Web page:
http://en.wikipedia.org/wiki/Schema_(Kant)

    In Logic, Kant described how a posteriori concepts are created. I’ll quote from http://en.wikipedia.org/wiki/Concepts

    “The logical acts of the understanding by which concepts are generated as to their form are:

    * comparison, i.e., the likening of mental images to one another in relation to the unity of consciousness;

    * reflection, i.e., the going back over different mental images, how they can be comprehended in one consciousness; and finally

    * abstraction or the segregation of everything else by which the mental images differ …

    In order to make our mental images into concepts, one must thus be able to compare, reflect, and abstract, for these three logical operations of the understanding are essential and general conditions of generating any concept whatever. For example, I see a fir, a willow, and a linden. In firstly comparing these objects, I notice that they are different from one another in respect of trunk, branches, leaves, and the like; further, however, I reflect only on what they have in common, the trunk, the branches, the leaves themselves, and abstract from their size, shape, and so forth; thus I gain a concept of a tree.
    — Logic, §6”

    Comparison, reflection, abstraction.

    It strikes to me you’re describing Kantian transcendental apperception. Constructing Olafs (previously models) is essentially a sense-making process, where we’re trying to bring together the self and the world. http://en.wikipedia.org/wiki/Transcendental_apperception

    I would suggest we rename Olaf to concept, and schema is how we synthesize concepts and intuitions, as per Kant.

  • Karl Scotland

    My initial reaction is that it is still a model, just a deliberately simplistic and knowingly ‘wrong’ model (yes, I know, /all/ models are wrong 😉

    The “Olaf” seems to be more about the design/structure of the model, than the model itself.

    So Feature Injection is the Olafication of a model…

  • The Dread Pirate Crom

    Some raw, unformed thoughts on first reading this…
    – I *think* this is the same as some concepts I was discussing yesterday afternoon when trying to help a colleague move from an “unbounded” problem – through examples – back to the patterns represented by the examples that would allow him to demonstrate direction and progress to his sponsor and to allow the team to feel they were progressing (rather than just resolving specific examples).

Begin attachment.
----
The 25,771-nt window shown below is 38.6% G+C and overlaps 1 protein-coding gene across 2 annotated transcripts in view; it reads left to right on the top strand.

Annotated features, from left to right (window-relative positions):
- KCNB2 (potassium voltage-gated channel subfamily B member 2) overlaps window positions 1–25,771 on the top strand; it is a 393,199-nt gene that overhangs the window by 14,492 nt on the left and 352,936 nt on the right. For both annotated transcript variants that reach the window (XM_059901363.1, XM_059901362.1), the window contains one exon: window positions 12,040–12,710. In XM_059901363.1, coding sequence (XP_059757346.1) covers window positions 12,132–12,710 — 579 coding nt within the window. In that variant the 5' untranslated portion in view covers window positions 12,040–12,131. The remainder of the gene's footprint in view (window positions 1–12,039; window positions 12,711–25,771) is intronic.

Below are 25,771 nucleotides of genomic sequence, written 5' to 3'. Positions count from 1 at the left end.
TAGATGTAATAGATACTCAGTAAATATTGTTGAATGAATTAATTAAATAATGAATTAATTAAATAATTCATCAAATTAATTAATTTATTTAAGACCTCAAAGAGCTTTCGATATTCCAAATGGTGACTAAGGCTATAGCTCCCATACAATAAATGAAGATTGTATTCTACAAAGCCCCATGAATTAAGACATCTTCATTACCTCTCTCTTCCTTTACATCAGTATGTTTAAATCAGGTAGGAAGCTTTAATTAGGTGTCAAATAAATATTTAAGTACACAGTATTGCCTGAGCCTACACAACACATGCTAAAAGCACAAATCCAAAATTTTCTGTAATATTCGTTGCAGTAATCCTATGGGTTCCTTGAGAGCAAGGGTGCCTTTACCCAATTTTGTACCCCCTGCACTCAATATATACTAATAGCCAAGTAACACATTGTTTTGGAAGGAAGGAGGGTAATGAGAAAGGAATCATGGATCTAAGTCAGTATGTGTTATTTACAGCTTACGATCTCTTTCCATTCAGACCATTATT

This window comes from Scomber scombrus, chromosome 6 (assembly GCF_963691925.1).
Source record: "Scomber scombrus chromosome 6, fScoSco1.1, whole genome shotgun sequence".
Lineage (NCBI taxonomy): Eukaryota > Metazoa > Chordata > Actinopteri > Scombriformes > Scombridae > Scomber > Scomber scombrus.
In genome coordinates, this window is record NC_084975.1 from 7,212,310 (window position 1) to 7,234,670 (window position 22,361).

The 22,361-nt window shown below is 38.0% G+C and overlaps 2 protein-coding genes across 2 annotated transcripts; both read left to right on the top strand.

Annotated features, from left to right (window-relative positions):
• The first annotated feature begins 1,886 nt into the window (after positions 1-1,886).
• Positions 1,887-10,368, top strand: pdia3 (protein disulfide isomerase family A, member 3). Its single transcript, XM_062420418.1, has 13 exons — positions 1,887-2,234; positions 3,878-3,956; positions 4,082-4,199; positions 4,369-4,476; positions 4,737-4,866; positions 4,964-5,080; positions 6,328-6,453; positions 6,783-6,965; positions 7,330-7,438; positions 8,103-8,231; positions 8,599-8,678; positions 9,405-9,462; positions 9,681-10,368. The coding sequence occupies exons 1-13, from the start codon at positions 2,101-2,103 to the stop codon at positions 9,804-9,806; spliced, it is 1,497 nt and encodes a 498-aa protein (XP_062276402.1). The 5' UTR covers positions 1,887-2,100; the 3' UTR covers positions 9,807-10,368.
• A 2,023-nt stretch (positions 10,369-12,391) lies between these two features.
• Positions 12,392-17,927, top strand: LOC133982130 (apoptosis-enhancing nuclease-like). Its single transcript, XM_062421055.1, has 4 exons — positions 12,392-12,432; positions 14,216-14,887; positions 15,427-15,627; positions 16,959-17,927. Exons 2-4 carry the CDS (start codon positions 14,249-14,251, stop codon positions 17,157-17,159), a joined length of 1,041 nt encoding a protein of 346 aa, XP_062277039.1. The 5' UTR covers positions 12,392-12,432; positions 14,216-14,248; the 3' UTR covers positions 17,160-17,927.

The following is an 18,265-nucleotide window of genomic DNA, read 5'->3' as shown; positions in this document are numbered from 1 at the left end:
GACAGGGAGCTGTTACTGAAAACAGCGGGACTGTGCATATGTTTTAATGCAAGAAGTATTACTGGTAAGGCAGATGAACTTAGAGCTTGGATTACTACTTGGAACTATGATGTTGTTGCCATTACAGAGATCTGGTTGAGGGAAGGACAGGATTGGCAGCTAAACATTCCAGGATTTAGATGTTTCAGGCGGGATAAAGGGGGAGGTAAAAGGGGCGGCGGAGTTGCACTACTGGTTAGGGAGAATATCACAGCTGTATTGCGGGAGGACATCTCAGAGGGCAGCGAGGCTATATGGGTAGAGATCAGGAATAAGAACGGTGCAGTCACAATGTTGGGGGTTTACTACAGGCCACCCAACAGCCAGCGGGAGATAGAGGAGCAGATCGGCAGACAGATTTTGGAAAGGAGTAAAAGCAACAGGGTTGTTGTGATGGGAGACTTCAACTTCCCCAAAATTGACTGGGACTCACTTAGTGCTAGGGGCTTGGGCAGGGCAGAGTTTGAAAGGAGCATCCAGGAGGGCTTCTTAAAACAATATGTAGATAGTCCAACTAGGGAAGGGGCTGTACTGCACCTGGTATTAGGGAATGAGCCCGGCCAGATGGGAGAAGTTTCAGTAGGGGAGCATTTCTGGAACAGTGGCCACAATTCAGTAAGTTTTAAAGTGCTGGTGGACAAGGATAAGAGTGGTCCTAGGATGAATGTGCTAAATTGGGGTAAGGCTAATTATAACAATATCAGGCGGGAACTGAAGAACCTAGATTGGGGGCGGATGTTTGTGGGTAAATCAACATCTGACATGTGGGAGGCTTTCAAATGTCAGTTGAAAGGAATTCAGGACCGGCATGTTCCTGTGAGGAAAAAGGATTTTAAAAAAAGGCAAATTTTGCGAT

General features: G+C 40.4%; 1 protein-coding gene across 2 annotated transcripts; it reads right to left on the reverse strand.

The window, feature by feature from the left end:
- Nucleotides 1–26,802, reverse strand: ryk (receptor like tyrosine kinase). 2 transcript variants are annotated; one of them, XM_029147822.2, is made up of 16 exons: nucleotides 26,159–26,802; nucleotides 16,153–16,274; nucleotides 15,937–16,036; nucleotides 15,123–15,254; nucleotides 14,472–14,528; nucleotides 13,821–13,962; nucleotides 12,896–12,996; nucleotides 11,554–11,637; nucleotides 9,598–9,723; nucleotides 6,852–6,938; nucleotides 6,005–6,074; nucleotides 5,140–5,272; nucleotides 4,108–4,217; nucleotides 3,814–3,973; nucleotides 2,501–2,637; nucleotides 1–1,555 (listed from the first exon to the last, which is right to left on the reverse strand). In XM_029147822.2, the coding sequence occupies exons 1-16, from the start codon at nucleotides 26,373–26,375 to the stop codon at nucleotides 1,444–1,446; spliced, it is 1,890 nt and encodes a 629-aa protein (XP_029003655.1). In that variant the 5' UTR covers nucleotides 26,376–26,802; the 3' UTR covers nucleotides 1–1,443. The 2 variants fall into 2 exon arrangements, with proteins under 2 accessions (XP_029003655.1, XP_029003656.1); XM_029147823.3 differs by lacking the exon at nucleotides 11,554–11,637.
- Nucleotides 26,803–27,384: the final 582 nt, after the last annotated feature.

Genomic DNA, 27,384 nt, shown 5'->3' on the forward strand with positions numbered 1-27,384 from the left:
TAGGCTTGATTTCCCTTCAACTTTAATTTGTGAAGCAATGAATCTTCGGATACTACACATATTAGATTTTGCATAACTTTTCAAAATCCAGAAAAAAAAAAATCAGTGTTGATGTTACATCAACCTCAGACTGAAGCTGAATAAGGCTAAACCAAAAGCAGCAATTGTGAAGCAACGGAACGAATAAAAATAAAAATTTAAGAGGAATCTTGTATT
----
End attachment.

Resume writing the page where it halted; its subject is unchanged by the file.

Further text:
We discussed starting with a single example and then working through repetitive “can I think of a simpler example” and “can I think of a more complex example” and then capturing or removing the “specifics” to replace them with increasingly abstract alternatives until we felt we were at the “right *natural* level” (not too abstract!)

    The concrete (but anonymised) example we used was:

    “I want to upgrade from the standard edition of product X to a product bundle *containing* product X plus a bunch of other products”

    There are a bunch of varying examples but we wanted to keep the scope narrow enough to deliver something small and valuable in a short space of time so we focused on:

    – “Upgrading from a single product to a bundle.”

    This was the “right” level of abstraction to implement against (for us)

    To give context, we felt “Upgrading” was the “wrong” level of abstraction as it went too far and contained too many other abstractions:
    Here’s a couple of other abstractions that covered opposite ends of the scale for the problem…

    Most Challenging: “upgrading everything I own”
    Simplest: “upgrading to a new edition of the same product”

    Chances are we’ll implement the simpler abstraction as part of solving the one we’re actually interested in but certainly not the more complex.